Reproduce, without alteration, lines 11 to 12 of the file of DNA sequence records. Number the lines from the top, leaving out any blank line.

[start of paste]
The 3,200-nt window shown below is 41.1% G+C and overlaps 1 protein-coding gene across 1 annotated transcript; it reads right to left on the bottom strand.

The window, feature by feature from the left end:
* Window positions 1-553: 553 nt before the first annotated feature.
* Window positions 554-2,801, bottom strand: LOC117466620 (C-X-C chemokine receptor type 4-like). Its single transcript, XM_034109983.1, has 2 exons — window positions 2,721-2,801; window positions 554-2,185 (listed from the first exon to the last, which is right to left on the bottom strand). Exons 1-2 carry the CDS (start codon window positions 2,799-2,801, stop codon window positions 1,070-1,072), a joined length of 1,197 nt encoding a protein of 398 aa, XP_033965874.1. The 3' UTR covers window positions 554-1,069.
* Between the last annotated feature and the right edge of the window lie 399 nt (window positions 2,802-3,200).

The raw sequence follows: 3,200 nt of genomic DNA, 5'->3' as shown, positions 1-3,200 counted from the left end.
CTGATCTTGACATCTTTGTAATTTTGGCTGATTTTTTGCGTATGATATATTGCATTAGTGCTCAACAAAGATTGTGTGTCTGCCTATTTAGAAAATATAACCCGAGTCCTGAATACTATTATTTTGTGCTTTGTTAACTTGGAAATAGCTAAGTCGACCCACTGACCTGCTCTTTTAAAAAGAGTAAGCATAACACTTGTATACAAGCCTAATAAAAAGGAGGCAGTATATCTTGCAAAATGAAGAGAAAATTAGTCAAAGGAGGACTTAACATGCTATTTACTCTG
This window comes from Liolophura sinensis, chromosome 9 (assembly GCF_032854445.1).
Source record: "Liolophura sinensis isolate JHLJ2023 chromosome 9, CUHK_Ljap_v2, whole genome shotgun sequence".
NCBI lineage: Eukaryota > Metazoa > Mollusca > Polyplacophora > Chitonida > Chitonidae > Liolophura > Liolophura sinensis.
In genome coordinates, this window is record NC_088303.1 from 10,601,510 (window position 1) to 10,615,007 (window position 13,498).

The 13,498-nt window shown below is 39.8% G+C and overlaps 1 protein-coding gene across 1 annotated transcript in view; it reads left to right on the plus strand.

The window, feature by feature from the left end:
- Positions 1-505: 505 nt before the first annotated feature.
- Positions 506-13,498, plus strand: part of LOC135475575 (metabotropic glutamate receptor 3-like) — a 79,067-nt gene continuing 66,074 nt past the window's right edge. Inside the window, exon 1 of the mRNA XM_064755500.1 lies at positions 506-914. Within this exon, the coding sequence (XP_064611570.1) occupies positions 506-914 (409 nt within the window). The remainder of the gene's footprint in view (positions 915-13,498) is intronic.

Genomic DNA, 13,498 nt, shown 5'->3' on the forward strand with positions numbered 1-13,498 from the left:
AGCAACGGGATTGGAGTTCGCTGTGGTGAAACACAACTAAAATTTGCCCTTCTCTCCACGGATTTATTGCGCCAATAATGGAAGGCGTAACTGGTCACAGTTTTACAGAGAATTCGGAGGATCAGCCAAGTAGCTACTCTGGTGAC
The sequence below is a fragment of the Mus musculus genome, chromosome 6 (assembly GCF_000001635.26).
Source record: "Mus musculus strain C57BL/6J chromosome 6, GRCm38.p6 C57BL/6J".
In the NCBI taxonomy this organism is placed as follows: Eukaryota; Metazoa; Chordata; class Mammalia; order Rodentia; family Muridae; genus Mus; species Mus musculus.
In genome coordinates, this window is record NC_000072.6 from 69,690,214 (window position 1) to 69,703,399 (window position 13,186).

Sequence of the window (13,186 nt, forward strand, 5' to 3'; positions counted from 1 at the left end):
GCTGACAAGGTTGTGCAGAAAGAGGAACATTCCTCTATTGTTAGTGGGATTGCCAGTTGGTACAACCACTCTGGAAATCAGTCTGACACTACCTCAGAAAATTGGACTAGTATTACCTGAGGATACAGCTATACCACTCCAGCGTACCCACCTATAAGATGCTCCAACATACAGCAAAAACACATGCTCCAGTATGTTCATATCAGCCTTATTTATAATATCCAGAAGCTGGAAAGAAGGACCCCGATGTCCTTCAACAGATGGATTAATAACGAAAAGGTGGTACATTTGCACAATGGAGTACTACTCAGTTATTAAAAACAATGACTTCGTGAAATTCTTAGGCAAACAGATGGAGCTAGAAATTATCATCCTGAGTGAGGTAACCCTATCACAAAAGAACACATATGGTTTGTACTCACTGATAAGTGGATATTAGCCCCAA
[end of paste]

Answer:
In genome coordinates, this window is record NC_088303.1 from 10,601,510 (window position 1) to 10,615,007 (window position 13,498).

The 13,498-nt window shown below is 39.8% G+C and overlaps 1 protein-coding gene across 1 annotated transcript in view; it reads left to right on the plus strand.